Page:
Thursday, October 11, 2007

The Straw Man fallacy

Logical fallacies are common mistakes in reasoning. Everyone should know about them. But I'm not just going to explain these fallacies. I also want to examine their underlying reasons, implications, and applications.
So I present the Straw Man fallacy. First, leave it to T-rex:
So basically, any time anyone misrepresents his or her opponent, the misrepresentation is called a straw man. It is my opinion that the straw man is the most ubiquitous of all fallacies. It is actually very difficult not to use a straw man in any debate of moderate complexity. It’s just a simple matter of misinterpreting a few words or incorrectly guessing your opponent’s position. It can be intentional, unintentional, or somewhere in-between.
Sometimes, people even give the misrepresentation a name. A good example is “Darwinism,” which is a label only really used by its opponents (though Sunclipse tells me academics outside the US use it too). I would have thought this was a poor strategy, since it’s relatively easy to point out that Darwinism is just the straw man version of Evolutionary Biology, but the strategy seems to work anyways.
The straw man is the reason that it’s usually good to listen to both sides of a debate. It’s not because both sides are equally correct (God, no!). It’s because it’s very likely that both sides are, to varying degrees, attacking straw men. This is especially true when there is little contact between the two sides.
In a debate involving a large number of people, straw men are inevitable. Usually, different people will hold a spectrum of views on a controversial topic. So if I, for example, argue that Creationism is silly because [insert glaring flaw here], some people can say, “You’re attacking a straw man, because I believe the creation stories are non-literal,” or “But I agree that YEC is ridiculous, no, I believe in OEC.” And they would be right. No matter what argument I use, no matter how valid, it is almost guaranteed to be a straw man with respect to someone in the debate. This raises the question: Is it really a straw man if it’s an accurate representation of someone out there?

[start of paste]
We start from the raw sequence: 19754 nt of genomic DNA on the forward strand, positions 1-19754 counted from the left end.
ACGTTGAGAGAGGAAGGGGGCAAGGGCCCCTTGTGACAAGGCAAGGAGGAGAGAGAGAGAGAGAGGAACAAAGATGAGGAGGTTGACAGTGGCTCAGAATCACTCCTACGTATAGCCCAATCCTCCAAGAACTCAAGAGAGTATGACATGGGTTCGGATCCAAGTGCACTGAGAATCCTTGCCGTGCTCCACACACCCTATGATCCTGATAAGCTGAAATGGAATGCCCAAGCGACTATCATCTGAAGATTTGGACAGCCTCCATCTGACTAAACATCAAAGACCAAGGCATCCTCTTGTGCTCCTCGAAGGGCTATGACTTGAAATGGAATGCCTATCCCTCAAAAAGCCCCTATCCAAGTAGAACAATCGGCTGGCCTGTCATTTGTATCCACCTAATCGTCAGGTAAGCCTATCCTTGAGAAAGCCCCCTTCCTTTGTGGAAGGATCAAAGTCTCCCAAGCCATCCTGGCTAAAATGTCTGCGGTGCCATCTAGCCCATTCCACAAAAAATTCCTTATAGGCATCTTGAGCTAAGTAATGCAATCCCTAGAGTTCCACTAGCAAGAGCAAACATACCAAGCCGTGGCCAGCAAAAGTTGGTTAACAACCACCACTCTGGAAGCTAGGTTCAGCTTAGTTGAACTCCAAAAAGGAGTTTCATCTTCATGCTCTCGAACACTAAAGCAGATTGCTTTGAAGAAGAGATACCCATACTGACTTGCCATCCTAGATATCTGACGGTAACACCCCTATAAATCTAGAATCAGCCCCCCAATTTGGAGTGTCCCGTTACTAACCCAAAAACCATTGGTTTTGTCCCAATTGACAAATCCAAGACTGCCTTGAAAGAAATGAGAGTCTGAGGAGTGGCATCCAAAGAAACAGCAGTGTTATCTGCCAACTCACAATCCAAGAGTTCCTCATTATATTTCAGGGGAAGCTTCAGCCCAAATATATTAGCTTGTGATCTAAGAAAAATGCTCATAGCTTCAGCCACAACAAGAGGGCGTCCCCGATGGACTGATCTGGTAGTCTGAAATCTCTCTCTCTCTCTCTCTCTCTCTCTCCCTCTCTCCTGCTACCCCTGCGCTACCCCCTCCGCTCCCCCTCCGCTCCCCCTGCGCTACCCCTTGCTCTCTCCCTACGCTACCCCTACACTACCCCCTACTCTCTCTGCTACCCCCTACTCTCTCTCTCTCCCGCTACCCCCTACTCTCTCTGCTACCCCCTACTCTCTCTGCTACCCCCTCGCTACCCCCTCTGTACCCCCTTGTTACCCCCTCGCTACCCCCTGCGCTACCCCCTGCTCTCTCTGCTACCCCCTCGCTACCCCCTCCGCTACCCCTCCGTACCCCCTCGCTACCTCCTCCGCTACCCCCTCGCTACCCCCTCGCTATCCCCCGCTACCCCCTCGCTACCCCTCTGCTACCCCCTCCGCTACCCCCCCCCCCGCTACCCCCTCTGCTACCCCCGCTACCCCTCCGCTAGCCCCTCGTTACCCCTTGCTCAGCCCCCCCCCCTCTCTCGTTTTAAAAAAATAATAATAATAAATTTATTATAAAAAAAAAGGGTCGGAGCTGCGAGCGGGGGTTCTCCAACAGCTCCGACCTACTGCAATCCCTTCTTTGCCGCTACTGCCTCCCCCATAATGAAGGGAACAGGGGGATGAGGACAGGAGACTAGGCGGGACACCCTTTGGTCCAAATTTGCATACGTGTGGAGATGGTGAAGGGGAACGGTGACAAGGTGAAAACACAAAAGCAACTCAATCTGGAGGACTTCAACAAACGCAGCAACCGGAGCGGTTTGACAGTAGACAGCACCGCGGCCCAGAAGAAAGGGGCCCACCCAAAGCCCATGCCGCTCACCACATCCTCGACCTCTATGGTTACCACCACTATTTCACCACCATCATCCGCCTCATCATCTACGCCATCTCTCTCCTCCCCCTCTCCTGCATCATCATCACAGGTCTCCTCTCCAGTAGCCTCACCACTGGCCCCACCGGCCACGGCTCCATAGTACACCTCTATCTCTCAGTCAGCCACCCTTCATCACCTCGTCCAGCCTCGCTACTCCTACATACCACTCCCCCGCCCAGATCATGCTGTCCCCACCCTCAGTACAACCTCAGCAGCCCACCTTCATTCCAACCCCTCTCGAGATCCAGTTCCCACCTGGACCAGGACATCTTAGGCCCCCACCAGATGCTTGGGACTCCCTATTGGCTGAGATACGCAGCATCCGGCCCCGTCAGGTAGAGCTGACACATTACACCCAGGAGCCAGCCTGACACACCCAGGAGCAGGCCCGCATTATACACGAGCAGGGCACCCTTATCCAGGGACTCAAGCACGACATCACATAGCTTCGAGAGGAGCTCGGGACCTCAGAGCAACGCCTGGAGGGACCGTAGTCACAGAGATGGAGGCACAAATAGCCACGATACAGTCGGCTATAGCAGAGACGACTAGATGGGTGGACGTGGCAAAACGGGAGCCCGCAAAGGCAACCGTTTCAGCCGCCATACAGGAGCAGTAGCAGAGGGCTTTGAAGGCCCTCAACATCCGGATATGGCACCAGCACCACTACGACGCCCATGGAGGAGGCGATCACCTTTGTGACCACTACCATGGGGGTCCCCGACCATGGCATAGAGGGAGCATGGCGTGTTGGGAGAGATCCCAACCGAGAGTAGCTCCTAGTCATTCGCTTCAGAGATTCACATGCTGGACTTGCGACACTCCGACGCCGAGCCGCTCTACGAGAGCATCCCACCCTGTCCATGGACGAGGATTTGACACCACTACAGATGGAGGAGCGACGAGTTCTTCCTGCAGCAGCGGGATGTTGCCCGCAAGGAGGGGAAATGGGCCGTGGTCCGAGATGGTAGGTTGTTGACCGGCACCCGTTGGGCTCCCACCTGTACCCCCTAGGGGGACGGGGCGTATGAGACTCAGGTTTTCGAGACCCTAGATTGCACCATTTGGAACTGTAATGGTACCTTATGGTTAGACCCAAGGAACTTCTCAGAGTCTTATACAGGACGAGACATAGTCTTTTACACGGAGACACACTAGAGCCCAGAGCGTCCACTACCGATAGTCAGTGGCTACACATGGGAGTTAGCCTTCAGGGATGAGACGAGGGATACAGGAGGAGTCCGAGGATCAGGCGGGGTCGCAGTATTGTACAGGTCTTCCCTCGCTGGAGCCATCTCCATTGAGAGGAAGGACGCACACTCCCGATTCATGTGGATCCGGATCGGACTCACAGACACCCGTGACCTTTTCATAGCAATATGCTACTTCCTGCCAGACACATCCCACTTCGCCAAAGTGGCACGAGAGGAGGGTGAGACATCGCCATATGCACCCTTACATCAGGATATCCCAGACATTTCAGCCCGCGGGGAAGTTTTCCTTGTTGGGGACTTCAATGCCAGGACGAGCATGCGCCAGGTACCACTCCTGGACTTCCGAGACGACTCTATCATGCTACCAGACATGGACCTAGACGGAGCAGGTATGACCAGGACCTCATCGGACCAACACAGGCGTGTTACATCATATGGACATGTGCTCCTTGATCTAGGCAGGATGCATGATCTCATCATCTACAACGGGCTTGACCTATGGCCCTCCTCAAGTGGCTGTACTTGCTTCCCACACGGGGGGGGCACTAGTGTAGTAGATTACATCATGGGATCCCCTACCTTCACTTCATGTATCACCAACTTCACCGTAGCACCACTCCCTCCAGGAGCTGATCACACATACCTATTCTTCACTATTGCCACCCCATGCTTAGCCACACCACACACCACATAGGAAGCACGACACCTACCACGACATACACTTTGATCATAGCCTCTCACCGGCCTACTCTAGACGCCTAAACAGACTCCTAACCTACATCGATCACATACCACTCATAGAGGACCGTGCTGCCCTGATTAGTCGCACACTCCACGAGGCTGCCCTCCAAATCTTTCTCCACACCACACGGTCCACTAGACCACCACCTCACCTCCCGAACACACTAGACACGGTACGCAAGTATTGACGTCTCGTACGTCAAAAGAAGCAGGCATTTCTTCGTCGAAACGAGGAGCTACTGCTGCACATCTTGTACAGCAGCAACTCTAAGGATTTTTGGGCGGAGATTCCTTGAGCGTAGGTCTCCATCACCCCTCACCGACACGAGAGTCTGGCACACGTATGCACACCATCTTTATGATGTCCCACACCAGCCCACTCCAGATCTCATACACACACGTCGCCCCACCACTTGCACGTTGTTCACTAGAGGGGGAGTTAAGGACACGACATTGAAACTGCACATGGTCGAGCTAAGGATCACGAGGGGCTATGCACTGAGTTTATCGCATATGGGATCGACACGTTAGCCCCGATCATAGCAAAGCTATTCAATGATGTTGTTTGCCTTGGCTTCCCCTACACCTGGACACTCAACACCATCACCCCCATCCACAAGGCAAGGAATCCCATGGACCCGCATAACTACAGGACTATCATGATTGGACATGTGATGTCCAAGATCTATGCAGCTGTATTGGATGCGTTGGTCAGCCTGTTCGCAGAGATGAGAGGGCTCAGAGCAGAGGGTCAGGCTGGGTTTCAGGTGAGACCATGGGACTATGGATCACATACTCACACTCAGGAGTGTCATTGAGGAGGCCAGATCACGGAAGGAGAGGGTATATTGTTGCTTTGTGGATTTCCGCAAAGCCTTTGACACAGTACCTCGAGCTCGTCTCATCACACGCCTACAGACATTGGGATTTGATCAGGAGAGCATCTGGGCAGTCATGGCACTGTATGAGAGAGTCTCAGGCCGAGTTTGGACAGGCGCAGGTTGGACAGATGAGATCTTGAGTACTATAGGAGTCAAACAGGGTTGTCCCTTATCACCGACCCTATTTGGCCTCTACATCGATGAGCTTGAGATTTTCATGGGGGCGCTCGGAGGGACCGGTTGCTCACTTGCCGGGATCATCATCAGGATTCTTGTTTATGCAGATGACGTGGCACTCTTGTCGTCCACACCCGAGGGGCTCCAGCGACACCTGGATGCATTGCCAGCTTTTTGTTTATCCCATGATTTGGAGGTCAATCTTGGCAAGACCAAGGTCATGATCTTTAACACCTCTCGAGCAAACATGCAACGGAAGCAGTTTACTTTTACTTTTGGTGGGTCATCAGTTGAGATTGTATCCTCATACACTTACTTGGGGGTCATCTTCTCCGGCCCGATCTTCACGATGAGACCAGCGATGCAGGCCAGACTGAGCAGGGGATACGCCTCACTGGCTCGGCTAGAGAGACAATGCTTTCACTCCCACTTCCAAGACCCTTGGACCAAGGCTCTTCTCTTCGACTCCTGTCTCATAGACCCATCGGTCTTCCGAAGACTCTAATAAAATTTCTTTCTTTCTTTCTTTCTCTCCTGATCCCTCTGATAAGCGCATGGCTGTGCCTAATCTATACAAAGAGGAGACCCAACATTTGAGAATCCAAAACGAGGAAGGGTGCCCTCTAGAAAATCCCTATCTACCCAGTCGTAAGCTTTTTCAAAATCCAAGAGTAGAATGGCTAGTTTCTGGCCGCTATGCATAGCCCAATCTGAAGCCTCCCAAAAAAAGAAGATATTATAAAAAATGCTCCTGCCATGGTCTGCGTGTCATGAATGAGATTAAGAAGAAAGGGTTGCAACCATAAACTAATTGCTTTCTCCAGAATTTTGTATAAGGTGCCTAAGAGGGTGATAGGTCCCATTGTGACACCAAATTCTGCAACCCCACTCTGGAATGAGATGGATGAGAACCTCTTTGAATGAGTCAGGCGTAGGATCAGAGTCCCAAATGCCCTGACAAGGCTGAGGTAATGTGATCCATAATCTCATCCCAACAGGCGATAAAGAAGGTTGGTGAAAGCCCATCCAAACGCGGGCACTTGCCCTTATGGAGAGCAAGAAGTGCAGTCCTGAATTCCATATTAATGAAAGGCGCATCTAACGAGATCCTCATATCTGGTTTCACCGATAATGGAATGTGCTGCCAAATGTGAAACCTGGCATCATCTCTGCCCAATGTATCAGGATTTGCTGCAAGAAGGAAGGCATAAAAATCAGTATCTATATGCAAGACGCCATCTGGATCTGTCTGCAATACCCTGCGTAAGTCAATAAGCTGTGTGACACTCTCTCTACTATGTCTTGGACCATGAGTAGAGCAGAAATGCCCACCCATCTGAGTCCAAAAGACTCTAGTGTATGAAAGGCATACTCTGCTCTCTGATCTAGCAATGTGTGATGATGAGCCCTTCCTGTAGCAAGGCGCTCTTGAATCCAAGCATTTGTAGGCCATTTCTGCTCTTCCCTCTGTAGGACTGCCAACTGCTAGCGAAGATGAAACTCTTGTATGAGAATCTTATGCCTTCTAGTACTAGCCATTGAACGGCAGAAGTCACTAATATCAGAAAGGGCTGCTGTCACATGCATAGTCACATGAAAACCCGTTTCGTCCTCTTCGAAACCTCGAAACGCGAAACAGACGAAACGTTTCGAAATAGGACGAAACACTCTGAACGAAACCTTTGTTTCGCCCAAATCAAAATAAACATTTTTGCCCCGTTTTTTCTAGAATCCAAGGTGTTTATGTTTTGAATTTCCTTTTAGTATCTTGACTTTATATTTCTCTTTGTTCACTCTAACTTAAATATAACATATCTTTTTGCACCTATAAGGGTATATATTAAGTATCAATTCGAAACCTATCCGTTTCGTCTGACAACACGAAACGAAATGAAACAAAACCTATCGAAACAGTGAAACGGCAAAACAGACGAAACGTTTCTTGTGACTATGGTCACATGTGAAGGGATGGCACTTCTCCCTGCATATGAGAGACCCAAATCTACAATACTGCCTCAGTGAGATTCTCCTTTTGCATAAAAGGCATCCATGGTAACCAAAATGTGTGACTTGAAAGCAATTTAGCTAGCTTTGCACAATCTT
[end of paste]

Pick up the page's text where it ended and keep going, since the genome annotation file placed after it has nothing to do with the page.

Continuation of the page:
Some people get really indignant when they see straw men. In some sense, I think this is ironic, since straw men actually indicate a point where both sides agree—both sides agree that the straw man is wrong. You’d think that maybe occasionally, straw men would lead to two sides coming together in a common celebration of humanity or something, but it never works out that way. More common is the response T-rex gives us. Of course, the straw man fallacy should always be criticized, but since it’s such an easy mistake to make, I’m not sure that the people who use it should always be held morally culpable for it.